Search for: "New York Times Co. v. Sullivan" Results 121 - 140 of 286
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24 Apr 2018, 2:05 pm by Eugene Volokh
Yet Massachusetts courts could also in principle revive the common-law crime just by redefining it consistently with New York Times Co. v. [read post]
2 Feb 2014, 9:01 pm by Julie Hilden
In reaching this conclusion, the Ninth Circuit analyzed two key prior Supreme Court precedents: New York Times v. [read post]
29 May 2018, 3:42 am by Peter Mahler
The Korangy Case Korangy involves a member-managed New York LLC formed by its two 50% members, Amir Korangy and Georgia Malone, to acquire and operate a particular commercial property in Riverhead, New York. [read post]
19 May 2017, 4:34 am
The inability of public figures and public officials to recover for defamation pursuant to New York Times Co. v. [read post]
24 Aug 2011, 8:35 pm by David Hudson, guest-blogging
South Carolina (1963) involved a pristine example of assembly and petition rights, as 187 African-American youths had their breach-of-peace convictions overturned for marching to the state capital protesting segregation; New York Times Co. v. [read post]
30 Mar 2018, 5:00 am by Jesse Lempel
The New York Court of Appeals has explained, most recently in Messenger v. [read post]
23 Jan 2009, 4:18 am
"Further, said the court, the plaintiff must also show that the defamatory statement is actionable "irrespective of special harm" [defamation per se] or that publication of the statement caused special harm [defamation per quod].If, however, the plaintiff is a public official or a public figure, the Circuit Court said that the First Amendment requires the plaintiff to prove that the defendant's statements are false and that the defendant acted with actual malice, citing… [read post]
9 Mar 2010, 3:46 am
”Further, said the court, the plaintiff must also show that the defamatory statement is actionable “irrespective of special harm” [defamation per se] or that publication of the statement caused special harm [defamation per quod].If, however, the plaintiff is a public official or a public figure, the Circuit Court said that the First Amendment requires the plaintiff to prove that the defendant’s statements are false and that the defendant acted with actual malice, citing… [read post]
31 Mar 2020, 5:00 am by Josh Blackman
— Phil Miles (@PhilipMiles) December 15, 2019 Day 89: #SCOTUS100 New York Times Co v Sullivan - Defamation of public figures requires actual malice… thus protecting NYT's long-standing tradition of negligently publishing false information. [read post]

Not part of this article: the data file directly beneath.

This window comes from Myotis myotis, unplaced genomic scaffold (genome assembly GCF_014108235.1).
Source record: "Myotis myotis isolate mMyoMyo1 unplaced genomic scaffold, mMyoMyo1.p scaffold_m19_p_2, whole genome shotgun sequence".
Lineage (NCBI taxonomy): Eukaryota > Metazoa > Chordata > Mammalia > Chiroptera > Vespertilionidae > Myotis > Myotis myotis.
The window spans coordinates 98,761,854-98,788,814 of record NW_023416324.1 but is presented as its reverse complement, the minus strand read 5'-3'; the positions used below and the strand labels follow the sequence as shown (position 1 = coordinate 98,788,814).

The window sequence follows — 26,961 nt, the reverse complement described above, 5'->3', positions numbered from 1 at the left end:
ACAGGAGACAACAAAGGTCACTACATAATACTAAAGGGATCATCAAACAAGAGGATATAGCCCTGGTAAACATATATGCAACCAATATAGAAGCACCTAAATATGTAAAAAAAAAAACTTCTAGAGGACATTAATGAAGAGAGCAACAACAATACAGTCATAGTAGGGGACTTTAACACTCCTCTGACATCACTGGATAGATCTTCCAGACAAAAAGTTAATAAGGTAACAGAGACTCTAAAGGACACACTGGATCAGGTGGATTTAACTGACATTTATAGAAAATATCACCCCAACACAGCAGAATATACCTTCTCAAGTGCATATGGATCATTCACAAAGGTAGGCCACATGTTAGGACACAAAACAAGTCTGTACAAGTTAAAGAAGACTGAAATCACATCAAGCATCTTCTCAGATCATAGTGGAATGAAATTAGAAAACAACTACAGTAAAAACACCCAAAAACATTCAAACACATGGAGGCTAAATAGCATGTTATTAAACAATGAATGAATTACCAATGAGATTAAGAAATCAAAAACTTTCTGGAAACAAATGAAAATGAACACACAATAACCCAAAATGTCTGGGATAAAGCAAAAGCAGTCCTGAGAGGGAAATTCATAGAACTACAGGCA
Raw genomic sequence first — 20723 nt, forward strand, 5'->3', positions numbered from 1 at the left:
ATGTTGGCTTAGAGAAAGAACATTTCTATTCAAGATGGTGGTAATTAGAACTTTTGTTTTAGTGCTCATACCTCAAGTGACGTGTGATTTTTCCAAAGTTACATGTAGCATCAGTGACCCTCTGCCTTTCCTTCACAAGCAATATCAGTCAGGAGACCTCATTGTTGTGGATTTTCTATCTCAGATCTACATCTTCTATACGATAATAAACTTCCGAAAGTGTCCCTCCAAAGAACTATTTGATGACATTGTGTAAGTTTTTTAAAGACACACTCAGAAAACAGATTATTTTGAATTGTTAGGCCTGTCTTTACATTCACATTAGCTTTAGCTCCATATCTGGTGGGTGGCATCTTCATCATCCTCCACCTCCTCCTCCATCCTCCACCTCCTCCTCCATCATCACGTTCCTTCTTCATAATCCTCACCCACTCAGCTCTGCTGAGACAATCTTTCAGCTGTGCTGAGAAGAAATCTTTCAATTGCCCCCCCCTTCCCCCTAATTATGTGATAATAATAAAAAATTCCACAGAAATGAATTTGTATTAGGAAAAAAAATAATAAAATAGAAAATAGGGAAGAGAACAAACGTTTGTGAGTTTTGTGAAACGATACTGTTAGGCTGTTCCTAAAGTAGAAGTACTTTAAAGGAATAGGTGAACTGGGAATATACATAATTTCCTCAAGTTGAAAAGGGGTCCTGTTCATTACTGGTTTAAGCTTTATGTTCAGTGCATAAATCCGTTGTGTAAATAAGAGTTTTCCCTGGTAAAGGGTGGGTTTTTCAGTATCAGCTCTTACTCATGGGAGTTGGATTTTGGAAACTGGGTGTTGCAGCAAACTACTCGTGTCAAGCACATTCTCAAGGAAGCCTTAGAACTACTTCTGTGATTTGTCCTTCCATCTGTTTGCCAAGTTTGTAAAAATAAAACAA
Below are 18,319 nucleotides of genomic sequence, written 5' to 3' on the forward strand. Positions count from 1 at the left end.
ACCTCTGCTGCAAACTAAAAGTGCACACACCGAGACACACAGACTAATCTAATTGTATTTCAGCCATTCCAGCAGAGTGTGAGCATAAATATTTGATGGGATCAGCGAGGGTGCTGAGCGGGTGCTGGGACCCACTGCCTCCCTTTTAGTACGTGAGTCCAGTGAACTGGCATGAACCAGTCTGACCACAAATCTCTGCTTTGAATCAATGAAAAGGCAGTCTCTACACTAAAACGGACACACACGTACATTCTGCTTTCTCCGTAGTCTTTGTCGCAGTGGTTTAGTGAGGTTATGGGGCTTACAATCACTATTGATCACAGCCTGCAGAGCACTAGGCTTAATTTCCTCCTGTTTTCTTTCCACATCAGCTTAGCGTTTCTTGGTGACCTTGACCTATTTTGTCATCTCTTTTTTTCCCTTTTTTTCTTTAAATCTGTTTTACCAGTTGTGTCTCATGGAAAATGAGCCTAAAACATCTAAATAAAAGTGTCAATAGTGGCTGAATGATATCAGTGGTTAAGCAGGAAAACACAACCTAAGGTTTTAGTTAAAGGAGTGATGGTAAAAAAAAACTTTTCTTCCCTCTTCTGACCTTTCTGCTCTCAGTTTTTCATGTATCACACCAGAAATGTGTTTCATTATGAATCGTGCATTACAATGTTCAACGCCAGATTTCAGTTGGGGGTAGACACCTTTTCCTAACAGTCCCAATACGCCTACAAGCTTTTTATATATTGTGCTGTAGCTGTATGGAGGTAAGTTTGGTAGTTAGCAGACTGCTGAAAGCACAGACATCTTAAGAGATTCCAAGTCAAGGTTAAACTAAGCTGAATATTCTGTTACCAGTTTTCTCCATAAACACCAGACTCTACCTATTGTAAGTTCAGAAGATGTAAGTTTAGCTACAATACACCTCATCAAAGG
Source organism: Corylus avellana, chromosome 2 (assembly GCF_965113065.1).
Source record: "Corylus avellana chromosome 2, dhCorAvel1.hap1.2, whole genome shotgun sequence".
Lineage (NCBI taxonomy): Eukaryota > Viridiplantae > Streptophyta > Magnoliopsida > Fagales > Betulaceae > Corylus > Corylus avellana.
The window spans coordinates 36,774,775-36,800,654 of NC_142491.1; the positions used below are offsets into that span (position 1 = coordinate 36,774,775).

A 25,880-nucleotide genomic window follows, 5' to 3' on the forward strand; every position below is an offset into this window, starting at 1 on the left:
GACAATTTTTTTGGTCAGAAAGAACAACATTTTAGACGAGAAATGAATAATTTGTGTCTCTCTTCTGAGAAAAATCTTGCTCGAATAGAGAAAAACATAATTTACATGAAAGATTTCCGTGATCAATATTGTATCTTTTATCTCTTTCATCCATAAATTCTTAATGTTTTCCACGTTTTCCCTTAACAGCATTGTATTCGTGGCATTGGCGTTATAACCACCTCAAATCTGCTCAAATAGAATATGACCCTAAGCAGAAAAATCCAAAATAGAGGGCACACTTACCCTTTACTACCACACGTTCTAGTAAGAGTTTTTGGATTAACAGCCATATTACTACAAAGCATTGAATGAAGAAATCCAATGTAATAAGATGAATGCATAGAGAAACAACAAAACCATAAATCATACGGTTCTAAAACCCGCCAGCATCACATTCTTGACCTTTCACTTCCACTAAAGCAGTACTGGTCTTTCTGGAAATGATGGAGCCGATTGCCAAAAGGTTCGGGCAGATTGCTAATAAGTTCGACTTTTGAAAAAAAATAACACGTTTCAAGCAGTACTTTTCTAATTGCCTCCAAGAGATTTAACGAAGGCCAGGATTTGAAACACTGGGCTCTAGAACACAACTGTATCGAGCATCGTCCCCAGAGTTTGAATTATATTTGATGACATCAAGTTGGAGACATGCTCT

1 Apr 2009, 4:15 am
Lawsuit for libel brought against public official turns on whether the statements objected to were uttered with "actual malice"Shulman v Hunderfund, 2009 NY Slip Op 02263, Decided on March 26, 2009, Court of AppealsIn the words of Justice Smith, "In this action for libel by a public figure, the record does not clearly and convincingly show that the statements in question were made with "actual malice," as required by New York Times… [read post]
2 Oct 2011, 10:00 pm by Kevin LaCroix
However, the court never conclusively stated whether it was applying New York law; rather, Judge Sullivan said only that the outcome was the same whether New York or Pennsylvania law applied. [read post]
21 Oct 2011, 5:59 am by Guest Blogger
Because of this communicative role, hyperlinks should be granted the ultimate in First Amendment protection -- a constitutional privilege like that given to newspapers in New York Times Co. v. [read post]
25 Aug 2019, 7:30 pm by Omar Ha-Redeye
The New York Times remained unimpressed, stating, “So now we get to replace Oxford comma pedantry with semicolon pedantry. [read post]
24 Jul 2014, 7:35 pm
" In papers, plaintiff theorizes that the previous cases mentioned are examples of an "extraordinarily speech-protective law" emerging from the Supreme Court's decision in New York Times Co. v Sullivan. [read post]
19 Jul 2014, 7:35 pm
" In papers, plaintiff theorizes that the previous cases mentioned are examples of an "extraordinarily speech-protective law" emerging from the Supreme Court's decision in New York Times Co. v Sullivan. [read post]